Philippine President Ferdinand Marcos Jr. has replaced the Philippine Military Chief, General Bartolome Bacarro with a retiring military officer Lt. Gen. Andres Centino as the new Army Chief, a move that was very unusual and surprising for many as General Bacarro hold office five months ago, and his three years term was supposed to end in August 2025. Interestingly, Lt General Centino was due for retirement next month and he has been raised to the post after superseding over a dozen senior generals of the Philippine military.
Philippine President Ferdinand Bongbong Romualdez Marcos Jr. commonly known as Bongbong appointed General Bacarro as Army Chief about five months ago and now suddenly reversed his decision and posted a junior general in the topmost position of Manila’s armed forces. The move comes after the Philippine President returned home after a controversial four-day state visit to Beijing amid the ongoing tense situation at the Philippine-China sea borders along with decades-long territorial disputes in the South China Sea. After landing home Manila’s ruler replaced the country’s military chief as the most urgent job, which clearly indicates conflicting ideologies of both leaders regarding Philiphine’s defense priorities vis-a-vis Manila’s bilateral relations with Beijing. The Philippines military has a history of restiveness, failed coups, coup attempts, drug trade, and corruption scandals, while successive leaders launched multiple efforts in the past to instill professionalism in the military and insulate it from politics and corruption, yet the men in uniform fear the rulers and Bongbong changed the Army Chief to secure his seat.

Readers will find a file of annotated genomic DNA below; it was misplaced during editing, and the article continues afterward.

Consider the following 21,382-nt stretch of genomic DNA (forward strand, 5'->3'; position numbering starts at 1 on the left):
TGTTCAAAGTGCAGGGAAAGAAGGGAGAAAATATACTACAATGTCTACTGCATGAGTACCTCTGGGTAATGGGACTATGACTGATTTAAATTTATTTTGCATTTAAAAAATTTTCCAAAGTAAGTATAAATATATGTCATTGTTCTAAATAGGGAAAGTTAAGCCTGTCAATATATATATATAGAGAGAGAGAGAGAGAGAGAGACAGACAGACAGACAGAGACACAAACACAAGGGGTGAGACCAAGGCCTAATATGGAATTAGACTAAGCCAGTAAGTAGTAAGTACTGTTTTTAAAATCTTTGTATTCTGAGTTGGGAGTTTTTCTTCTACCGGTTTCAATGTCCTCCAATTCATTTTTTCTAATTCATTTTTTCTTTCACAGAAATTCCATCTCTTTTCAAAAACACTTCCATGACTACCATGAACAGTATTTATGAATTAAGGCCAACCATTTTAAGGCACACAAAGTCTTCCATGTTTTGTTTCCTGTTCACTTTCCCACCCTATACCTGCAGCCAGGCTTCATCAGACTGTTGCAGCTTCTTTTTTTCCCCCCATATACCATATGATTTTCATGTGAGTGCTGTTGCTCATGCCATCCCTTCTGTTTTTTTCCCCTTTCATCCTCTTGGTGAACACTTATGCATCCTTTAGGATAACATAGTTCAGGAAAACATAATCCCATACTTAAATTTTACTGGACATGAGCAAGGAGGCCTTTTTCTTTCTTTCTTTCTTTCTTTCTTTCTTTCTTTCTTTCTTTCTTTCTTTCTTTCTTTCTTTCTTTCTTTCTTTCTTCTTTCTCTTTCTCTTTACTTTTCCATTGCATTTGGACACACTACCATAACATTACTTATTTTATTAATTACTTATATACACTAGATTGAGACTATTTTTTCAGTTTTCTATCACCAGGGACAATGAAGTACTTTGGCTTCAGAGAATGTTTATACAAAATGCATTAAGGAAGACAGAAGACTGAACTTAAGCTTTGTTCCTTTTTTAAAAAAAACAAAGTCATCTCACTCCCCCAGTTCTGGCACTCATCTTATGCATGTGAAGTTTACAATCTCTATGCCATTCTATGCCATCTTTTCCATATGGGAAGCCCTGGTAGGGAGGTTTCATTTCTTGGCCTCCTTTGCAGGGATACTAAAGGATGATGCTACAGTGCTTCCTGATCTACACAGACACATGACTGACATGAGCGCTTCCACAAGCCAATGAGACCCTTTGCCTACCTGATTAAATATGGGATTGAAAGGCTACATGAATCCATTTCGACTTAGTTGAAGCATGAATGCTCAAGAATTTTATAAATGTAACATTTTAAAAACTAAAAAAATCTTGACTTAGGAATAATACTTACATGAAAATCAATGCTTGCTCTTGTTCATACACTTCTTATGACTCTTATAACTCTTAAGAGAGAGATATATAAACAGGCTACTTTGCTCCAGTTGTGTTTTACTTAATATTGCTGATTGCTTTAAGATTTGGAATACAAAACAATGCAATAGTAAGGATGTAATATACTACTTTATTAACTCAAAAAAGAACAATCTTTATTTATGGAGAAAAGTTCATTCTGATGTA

Like all other leaders, Bongbong is currently consolidating his rule in the country through multiple recipes including the recruitment of Vloggers for image-building, enrollment of social media campaigns for character assassination of political opponents, and the appointment of his trustful office bearers in government departments to smoothly and securely sail through his term in office. Meanwhile, Manila’s Ministry of Interior has asked nearly 1,000 police and military generals and colonels to quit and allow a committee to investigate and weed out top officials involved in illegal drug trading. After applying all tacts and tools, Manila’s powerful ruler resorted to weed out all senior bureaucracy in the armed forces by posting his blue-eyed junior officers so they always obliged him and cause no problem for his rule throughout their service.